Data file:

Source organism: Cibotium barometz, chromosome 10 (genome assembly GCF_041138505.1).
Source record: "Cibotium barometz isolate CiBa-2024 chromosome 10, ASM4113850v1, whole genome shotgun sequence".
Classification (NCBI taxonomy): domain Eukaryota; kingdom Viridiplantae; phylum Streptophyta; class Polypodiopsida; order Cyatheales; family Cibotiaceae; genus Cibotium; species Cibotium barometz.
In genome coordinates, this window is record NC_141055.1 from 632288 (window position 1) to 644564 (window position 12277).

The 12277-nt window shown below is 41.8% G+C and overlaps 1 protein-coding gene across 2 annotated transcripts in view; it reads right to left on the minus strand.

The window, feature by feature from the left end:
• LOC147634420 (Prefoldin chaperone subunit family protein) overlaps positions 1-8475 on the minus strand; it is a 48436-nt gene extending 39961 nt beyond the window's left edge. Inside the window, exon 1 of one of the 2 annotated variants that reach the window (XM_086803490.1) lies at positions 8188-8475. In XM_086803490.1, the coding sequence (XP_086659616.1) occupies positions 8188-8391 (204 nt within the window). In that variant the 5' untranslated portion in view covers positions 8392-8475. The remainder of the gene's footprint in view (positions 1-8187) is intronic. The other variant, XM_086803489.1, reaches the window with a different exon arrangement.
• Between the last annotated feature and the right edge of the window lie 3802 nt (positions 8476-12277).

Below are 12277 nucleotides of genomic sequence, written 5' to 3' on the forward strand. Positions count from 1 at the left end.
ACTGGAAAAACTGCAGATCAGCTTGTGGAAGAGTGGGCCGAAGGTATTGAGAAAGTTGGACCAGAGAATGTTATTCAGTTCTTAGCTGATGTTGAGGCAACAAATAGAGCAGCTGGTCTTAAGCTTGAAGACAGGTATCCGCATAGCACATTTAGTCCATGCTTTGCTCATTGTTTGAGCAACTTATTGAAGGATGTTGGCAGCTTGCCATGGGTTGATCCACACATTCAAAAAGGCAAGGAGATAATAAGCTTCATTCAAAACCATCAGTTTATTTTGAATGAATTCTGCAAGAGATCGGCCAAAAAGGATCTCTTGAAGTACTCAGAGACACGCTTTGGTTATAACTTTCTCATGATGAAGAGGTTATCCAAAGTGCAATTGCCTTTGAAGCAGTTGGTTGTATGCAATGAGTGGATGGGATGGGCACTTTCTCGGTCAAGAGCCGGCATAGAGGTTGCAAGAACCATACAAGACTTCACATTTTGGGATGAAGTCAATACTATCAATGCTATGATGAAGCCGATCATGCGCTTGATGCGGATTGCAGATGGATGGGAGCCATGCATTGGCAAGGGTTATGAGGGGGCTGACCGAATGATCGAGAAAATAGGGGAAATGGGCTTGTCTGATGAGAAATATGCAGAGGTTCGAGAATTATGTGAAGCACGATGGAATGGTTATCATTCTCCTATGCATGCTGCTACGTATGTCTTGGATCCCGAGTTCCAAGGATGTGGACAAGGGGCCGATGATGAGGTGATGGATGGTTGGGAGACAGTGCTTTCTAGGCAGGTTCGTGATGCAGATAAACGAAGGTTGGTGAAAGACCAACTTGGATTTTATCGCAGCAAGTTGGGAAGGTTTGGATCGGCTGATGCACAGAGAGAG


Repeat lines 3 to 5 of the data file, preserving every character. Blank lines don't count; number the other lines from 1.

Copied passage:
Classification (NCBI taxonomy): domain Eukaryota; kingdom Viridiplantae; phylum Streptophyta; class Polypodiopsida; order Cyatheales; family Cibotiaceae; genus Cibotium; species Cibotium barometz.
In genome coordinates, this window is record NC_141055.1 from 632288 (window position 1) to 644564 (window position 12277).

The 12277-nt window shown below is 41.8% G+C and overlaps 1 protein-coding gene across 2 annotated transcripts in view; it reads right to left on the minus strand.